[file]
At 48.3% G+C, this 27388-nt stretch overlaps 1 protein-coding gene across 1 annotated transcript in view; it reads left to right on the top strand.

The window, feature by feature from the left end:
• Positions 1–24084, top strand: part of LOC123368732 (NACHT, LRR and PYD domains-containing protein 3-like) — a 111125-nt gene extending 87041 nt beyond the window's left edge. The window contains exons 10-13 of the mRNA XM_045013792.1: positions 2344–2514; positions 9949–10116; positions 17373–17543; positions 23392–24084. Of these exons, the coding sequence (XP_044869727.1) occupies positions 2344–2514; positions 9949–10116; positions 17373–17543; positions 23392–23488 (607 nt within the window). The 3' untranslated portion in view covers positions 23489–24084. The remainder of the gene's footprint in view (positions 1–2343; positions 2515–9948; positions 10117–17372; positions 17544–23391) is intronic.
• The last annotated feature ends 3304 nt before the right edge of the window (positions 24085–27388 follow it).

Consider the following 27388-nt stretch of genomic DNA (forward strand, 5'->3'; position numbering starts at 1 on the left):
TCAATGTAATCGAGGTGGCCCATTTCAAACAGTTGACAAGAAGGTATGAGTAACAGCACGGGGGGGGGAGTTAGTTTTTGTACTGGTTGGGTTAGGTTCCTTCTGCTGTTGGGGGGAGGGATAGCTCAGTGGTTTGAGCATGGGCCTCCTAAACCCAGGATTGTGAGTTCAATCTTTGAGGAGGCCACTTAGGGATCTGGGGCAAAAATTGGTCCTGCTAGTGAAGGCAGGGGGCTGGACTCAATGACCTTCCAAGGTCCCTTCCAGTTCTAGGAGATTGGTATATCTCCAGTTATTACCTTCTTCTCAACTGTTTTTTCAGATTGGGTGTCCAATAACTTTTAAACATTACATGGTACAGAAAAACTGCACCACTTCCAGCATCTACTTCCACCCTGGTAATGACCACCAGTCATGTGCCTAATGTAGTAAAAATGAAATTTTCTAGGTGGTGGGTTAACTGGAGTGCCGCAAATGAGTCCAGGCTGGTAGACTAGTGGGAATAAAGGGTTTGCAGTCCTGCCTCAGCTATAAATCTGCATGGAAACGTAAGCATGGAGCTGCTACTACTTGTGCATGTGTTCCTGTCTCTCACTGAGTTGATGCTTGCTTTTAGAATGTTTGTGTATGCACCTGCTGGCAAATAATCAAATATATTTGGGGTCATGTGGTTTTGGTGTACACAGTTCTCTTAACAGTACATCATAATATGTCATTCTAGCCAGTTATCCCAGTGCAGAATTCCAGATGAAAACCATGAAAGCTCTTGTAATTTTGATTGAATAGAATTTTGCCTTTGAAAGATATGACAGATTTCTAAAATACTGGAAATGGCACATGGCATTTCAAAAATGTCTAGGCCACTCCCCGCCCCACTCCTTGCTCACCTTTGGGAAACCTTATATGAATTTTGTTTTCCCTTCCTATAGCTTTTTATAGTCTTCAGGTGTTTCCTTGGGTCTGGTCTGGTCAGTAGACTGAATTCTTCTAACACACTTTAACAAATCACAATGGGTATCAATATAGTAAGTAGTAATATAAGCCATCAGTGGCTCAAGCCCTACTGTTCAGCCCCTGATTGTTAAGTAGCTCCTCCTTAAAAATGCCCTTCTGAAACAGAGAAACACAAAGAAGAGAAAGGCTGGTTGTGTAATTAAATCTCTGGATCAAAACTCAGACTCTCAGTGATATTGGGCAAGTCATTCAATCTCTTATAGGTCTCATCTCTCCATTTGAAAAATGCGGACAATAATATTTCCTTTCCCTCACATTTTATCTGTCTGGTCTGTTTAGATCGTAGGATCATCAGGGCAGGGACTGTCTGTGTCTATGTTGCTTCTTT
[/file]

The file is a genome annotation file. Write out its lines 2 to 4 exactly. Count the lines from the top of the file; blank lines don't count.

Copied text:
The window, feature by feature from the left end:
• Positions 1–24084, top strand: part of LOC123368732 (NACHT, LRR and PYD domains-containing protein 3-like) — a 111125-nt gene extending 87041 nt beyond the window's left edge. The window contains exons 10-13 of the mRNA XM_045013792.1: positions 2344–2514; positions 9949–10116; positions 17373–17543; positions 23392–24084. Of these exons, the coding sequence (XP_044869727.1) occupies positions 2344–2514; positions 9949–10116; positions 17373–17543; positions 23392–23488 (607 nt within the window). The 3' untranslated portion in view covers positions 23489–24084. The remainder of the gene's footprint in view (positions 1–2343; positions 2515–9948; positions 10117–17372; positions 17544–23391) is intronic.
• The last annotated feature ends 3304 nt before the right edge of the window (positions 24085–27388 follow it).